Nick True – HVAC Technician and HVAC Business Owners,
Getting your Money Under Control.
Show Notes & Action Guide
Nick is the real deal when it comes to money:
Nick starts his work life working for his Dad, who was a general contractor.
At age eleven, he started working for his Dad, cleaning and picking up job sites for minimum wage.
From his father’s lead by example style, Nick learned that earning money gave him the freedom to buy things he wanted without relying on his parents.
He learned how to budget and save up for bigger things, such as a new mountain bike.
Money challenges for HVAC technicians:
New HVAC technicians just getting started – Many new techs move over from lower-wage hourly jobs such as food service or retail. When starting in HVAC, old spending and budget habits may work just fine. Money challenges can start fairly soon since wage growth can happen much faster than they are used to. As a result, spending also increases, creating the potential for spending more than is being made.
Journeymen HVAC technicians can have money issues, too – Some journeymen HVAC techs can reach six figures, especially if they have invested in specialized training such as building automation controls, boilers, or process chillers. Wage vs. spending issues can hit the most experienced technicians how don’t know their real numbers.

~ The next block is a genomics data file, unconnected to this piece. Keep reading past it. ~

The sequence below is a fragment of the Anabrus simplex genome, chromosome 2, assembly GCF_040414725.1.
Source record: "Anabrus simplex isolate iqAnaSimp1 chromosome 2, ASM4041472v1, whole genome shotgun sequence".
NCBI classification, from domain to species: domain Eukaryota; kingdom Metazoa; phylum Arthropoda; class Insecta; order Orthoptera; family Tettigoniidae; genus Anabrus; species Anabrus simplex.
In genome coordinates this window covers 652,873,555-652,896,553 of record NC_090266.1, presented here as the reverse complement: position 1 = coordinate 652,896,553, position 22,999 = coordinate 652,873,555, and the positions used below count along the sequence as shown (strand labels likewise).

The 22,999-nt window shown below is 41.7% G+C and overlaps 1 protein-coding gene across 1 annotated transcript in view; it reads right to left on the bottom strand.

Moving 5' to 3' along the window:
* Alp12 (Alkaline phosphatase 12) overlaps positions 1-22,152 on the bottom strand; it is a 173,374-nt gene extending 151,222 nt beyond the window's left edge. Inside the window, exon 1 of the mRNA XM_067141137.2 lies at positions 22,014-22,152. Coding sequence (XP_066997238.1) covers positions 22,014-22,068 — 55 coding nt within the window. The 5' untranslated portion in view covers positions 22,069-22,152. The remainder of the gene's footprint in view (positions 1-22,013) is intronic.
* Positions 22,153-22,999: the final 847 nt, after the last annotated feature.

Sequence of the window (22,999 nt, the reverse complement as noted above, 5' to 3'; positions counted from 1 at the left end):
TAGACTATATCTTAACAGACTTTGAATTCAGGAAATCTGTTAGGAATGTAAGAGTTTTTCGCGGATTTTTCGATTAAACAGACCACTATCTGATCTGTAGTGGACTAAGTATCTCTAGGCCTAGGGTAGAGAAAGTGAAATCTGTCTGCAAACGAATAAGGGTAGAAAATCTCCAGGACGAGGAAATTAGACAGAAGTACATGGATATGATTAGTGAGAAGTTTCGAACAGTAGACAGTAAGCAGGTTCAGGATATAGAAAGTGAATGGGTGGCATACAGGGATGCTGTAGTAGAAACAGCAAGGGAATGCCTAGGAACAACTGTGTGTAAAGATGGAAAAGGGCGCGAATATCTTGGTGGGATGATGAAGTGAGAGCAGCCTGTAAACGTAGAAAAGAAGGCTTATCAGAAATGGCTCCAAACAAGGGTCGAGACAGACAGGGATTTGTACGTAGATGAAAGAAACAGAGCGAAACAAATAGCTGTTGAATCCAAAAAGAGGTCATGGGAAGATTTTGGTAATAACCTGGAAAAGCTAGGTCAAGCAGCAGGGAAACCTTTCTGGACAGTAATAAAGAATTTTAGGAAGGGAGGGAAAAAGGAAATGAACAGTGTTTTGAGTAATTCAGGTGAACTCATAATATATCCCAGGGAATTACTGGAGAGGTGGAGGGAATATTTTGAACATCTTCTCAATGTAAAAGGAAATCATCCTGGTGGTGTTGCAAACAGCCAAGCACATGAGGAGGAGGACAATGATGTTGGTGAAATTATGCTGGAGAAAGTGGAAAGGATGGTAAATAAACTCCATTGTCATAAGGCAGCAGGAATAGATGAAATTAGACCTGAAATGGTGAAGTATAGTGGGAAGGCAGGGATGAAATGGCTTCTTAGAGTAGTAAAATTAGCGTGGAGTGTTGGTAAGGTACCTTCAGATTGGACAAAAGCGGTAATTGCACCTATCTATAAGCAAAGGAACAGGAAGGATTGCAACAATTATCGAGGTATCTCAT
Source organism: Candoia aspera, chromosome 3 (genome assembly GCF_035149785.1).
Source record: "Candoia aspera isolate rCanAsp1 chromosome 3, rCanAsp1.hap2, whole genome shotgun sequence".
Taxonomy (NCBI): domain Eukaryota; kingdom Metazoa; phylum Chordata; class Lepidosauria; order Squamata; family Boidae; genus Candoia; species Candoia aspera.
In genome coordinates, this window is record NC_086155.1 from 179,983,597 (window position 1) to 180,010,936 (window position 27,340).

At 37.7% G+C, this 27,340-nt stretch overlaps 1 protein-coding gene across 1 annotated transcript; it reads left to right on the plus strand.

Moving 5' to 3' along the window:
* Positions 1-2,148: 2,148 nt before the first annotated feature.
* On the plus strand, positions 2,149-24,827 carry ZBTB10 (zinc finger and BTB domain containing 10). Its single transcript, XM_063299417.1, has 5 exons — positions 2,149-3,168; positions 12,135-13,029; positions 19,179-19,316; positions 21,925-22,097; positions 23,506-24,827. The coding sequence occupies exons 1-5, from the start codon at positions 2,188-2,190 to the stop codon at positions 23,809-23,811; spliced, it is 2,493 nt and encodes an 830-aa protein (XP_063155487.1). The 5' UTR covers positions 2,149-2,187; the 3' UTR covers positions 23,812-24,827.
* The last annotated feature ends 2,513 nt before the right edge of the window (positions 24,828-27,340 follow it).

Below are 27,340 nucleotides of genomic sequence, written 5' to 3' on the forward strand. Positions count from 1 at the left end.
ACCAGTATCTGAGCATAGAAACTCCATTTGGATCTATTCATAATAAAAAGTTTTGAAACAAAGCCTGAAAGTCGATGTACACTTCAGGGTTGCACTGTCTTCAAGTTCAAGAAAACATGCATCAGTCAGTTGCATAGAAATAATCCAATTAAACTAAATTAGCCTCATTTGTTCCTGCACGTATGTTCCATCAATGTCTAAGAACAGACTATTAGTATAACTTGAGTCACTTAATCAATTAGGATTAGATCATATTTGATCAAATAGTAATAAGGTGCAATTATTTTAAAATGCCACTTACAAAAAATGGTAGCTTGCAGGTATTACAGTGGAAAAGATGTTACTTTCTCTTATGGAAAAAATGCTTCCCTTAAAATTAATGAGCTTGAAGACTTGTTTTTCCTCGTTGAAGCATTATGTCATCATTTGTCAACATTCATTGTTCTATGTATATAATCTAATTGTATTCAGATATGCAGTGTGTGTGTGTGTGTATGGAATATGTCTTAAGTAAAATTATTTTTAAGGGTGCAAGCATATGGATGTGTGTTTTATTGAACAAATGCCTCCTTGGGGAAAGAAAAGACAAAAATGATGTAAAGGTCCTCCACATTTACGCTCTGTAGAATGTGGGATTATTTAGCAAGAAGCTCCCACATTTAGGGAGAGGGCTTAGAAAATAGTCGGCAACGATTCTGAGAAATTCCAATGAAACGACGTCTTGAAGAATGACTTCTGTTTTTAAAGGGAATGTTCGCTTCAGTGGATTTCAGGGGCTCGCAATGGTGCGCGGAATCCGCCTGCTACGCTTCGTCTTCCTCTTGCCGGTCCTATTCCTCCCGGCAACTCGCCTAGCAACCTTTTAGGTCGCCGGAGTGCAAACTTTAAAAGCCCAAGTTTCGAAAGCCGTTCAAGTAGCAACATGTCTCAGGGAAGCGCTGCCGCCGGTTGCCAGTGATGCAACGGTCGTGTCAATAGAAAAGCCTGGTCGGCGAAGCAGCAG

Money challenges for HVAC HVAC business owners:
HVAC business owners can have issues as well – Many journeymen HVAC technicians move on to start their own businesses. One of the biggest issues that Nick sees is business owners mixing business and personal expenses. No knowing the real cash flow of the business can sneak up on HVAC business owners quickly. In addition to putting in long hours as a business owner, financial stress can also cause interpersonal problems with spouses and children.
What do I want my life to look like in three years?
When Nick takes on a new client, he has a series of thought-provoking questions he asks. Although he will tailor his questions to each client, here are some of his follow-ups to the opening question “What do I want my life to look like in three years?“ :
How many hours a week do I want to Working?
What are my work hours, as do I want to be working weekends, nights, etc.?
How many hours a week am I spending with my family?
What kind of trips Am I taking?
Do I want to own my own house?
What kind of hobbies or activities do I have?
OK, then what?
Once the new tech or HVAC business owner gets what he/she wants in better focus, it comes down to math.
The next steps include connecting dollar amounts on each lifestyle item, followed by factoring in taxes and longer-term things like retirement and kids’ education.
Nick says once the life you want is known and the cost to support that life is known, he can quickly tell technicians or HVAC business owners, “That’s a 10k a month lifestyle,” for example.
What about taking on debt?
When it comes to the HVAC business owner, Nick shared a place for debit in the HVAC business model provided the prior work described earlier is done. Business owners who use debt to backfill overspending habits generally do not end well.
Paying yourself through your HVAC business.